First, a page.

- Research Feature
- Read Time: 25 min
The field of forecasting has advanced significantly in recent years. But managers need to learn from history about what they can and cannot predict, and develop plans that are sensitive to surprises.
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As sustainability-related pressures change the competitive landscape, what kinds of capabilities and characteristics will that landscape demand of companies that aim to thrive? Here’s what Business of Sustainability survey respondents and sustainability thought leaders say.
MIT Sloan School professor Arnoldo C. Hax, a well-known strategy expert, thinks companies need a different approach to thinking about strategy.
Expertise in strategic thinking is not the product of innate ability and pure serendipity. It arises from specific experiences (personal, interpersonal, organizational and external) which occur over 10 or more years.
Although most companies undertake acquisitions with an eye toward fueling growth, the resulting infusion of new ideas, perspectives and processes can produce lasting benefits that are broader and deeper.
Many companies’ brand portfolios have become bloated and obscured. A five-step approach can illuminate which brands should be supported, retired, repositioned or otherwise honed to bring greater clarity to the portfolio.
Today’s almost mythical notion of the hero-leader demands that vision be a pre-eminent executive trait. Time and time again, if a corporate leader is successful, his or her vision is cited as the cause and lauded as the foundation of the leader’s greatness.
Few organizations understand the benefits of having tactical planners, who use computer models to optimize the supply chain, in close communication with the senior managers who formulate strategy. The author outlines a planning approach that ensures that critical supply-chain details inform a company’s business strategy and that supply-chain management aligns with the strategic direction.
For many years, when it came to setting goals, organizations took a top-down approach. It made sense: Goal setting requires information of the sort only top-level managers had, and it was their job to make the calls and pass them along to the lower levels of the company.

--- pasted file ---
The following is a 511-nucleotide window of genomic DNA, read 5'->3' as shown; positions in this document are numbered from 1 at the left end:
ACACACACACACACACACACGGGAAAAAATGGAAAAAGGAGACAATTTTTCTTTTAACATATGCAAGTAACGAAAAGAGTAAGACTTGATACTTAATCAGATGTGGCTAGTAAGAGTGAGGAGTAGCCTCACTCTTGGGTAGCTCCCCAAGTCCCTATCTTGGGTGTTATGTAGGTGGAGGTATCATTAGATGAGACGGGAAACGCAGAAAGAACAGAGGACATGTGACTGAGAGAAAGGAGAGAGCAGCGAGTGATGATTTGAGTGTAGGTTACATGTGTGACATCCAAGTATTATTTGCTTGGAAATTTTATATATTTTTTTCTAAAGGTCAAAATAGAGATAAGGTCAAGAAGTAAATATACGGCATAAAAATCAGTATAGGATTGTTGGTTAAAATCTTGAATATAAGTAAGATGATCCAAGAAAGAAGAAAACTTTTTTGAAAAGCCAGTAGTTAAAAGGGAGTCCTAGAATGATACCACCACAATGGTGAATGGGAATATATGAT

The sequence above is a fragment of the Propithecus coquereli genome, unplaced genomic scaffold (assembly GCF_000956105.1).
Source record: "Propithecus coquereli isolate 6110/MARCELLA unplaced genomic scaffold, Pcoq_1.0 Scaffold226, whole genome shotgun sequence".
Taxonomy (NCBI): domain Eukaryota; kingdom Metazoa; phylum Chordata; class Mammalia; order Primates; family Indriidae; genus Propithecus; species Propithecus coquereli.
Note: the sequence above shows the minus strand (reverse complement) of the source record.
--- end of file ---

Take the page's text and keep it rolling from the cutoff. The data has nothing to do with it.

The ability to set the right price at the right time, any time — the very definition of a pricing capability — is becoming increasingly important. Based on their work with dozens of companies, the authors explain how investments in human capital, systems capital and social capital come together to form a pricing capability that competitors will have a hard time imitating.
Using the metaphor of improvisational theater, the author lays out six elements of strategic improvisation that executives can apply to transform their organizations into experimental arenas. Companies that engage in such continual improvisation are better equipped to explore highly threatening disruptive technologies and embrace radical change.
Much has been written in recent years about flexible factories and flexible manufacturing systems (FMS), but the literature has been largely theoretical; managers who are interested in making their factories more flexible have little empirical research on which to base their decisions.
How can companies combat the overconfidence and tunnel vision common to so much decision making? By first identifying basic trends and uncertainties and then using them to construct a variety of future scenarios. The author shows how two major companies got a richer picture of the possible future through scenarios — and dramatically improved their strategic planning.
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